The Puerto Rico National Guard released the names of the PRANG WC-130 accident:
- Maj. José R. Román Rosado - Pilot - 18 years of service - from Manati, PR. He is survived by his wife and two sons.
- Maj. Carlos Pérez Serra - Navigator - 23 years of service - from Canóvanas, PR. He is survived by his wife, two sons and daughter.
- 1st Lt. David Albandoz - Co-Pilot - 16 years of service - from PR, recently residing in Madison, Alabama. He is survived by his wife and daughter.
- Senior Master Sgt. Jan Paravisini - Mechanic - 21 years of service - from Canóvanas, PR. He is survived by two daughters and son.
- Master Sgt. Jean Audriffred - 16 years of service - from Carolina, PR. He is survived by his wife and two sons.
- Master Sgt. Mario Braña - Flight Engineer - 17 years of service - from Bayamón, PR. He is survived by his mother and daughter.
- Master Sgt. Víctor Colón - 22 years of service - from Santa Isabel, PR. He is survived by his wife and two daughters.
- Master Sgt. Eric Circuns - Loadmaster - 31 years of service - from Rio Grande, PR. He is survived by his wife, two step-daughters and son.
- Senior Airman Roberto Espada - three years of service - from Salinas, PR. He is survived by his grandmother.
Puerto Rico Gov. Ricardo Rosselló Nevares declared a state of morning after yesterday's military plane crash, which killed nine airmen from the Puerto Rico Air National Guard.
The names of the victims will not be disclosed until family members are notified. The National Guard of Puerto Rico will release the names at a later time.
The military plane that crashed in Georgia yesterday was on its way to Tucson, Arizona, where it was to be decommissioned. The cause of the crash is still unknown.
The plane was at least 50 years old, according to an official familiar with the aircraft.
The nine crew members killed in yesterday's military plane crash in Savannah, Georgia, were all airmen from the Puerto Rico Air National Guard, officials said at a press conference Thursday morning.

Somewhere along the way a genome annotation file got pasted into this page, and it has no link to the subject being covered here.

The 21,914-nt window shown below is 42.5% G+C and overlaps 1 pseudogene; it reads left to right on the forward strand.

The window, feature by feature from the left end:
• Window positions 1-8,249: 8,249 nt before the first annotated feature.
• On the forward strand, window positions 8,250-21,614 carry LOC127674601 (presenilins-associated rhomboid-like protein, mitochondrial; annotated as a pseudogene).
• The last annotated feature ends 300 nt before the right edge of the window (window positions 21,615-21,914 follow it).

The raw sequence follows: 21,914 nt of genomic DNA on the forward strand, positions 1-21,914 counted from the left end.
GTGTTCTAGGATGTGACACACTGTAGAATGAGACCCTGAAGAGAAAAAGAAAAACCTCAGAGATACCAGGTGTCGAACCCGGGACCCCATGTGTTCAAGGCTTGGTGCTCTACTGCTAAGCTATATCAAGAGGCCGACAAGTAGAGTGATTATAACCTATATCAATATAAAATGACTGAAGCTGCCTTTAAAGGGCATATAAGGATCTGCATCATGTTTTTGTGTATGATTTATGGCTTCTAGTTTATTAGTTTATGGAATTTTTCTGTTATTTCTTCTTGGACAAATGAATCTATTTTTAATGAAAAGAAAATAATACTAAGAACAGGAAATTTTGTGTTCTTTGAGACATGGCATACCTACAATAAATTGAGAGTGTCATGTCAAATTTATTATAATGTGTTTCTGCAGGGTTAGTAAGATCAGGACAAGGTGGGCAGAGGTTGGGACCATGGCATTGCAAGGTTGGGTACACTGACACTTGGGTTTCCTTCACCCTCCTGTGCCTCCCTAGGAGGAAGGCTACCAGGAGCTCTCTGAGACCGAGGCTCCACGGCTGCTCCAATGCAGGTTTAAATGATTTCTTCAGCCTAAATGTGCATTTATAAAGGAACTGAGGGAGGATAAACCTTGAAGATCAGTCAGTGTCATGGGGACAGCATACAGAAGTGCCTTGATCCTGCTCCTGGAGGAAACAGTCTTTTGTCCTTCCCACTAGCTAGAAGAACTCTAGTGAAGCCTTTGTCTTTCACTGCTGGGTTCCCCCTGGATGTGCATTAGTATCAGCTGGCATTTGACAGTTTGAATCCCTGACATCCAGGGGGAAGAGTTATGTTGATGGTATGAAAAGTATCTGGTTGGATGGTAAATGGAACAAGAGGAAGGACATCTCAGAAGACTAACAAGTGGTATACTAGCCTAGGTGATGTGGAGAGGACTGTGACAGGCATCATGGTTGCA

None of their names have been released.
Officials are set to hold a press conference at 8:30 a.m. ET to discuss yesterday's fatal plane crash.
Here's what we know now:
- A military plane from the 156th Airlift Wing in Puerto Rico crashed on a highway in Savannah, Georgia.
- Nine crew members were killed
- The plane was on its final mission when it crashed. The WC-130 was flying out to Arizona to be de-commissioned, Maj. Paul Dahlen of the Puerto Rican National Guard told CNN.
Nine crew members were killed in today's plane crash in Savannah, Georgia, the Puerto Rico National Guard confirmed in a statement.
"Nine crew members died in the accident, but until their families and relatives are notified we can not give their names," Brig. Gen. Isabelo Rivera, assistant general of the Puerto Rico National Guard, said in the statement.
The Effingham County Sheriff’s Office announced that Highway 21 in Savannah, Georgia, will remain closed due to today's plane crash
"There is a 600’ x 600’ debris field that is being investigated by the military," the sheriff's office statement said.
Here's what needs to happen before the road is reopened:
- The military must conclude its investigation.
- Crews have to clean up the scene.
- The Georgia Department of Transportation must examine and repair the road.
The WC-130 that crashed in Georgia today was flying out to Arizona to be de-commissioned, Maj. Paul Dahlen of the Puerto Rican National Guard told CNN.
The plane was to be de-commissioned and placed in a strategic reserve holding area. Arizona is home to the 309th Aerospace Maintenance and Regeneration Group, known as “the boneyard”
Dahlen confirmed that nine personnel were aboard the aircraft when it crashed, including five crew and four passengers.
Gov. Ricardo Rosselló issued a statement today on the plane crash in Savannah, Georgia.
The plane crashed about 11:30 a.m. after taking off from Savannah Hilton/Head International Airport. It was on a routine mission to Arizona, the governor said.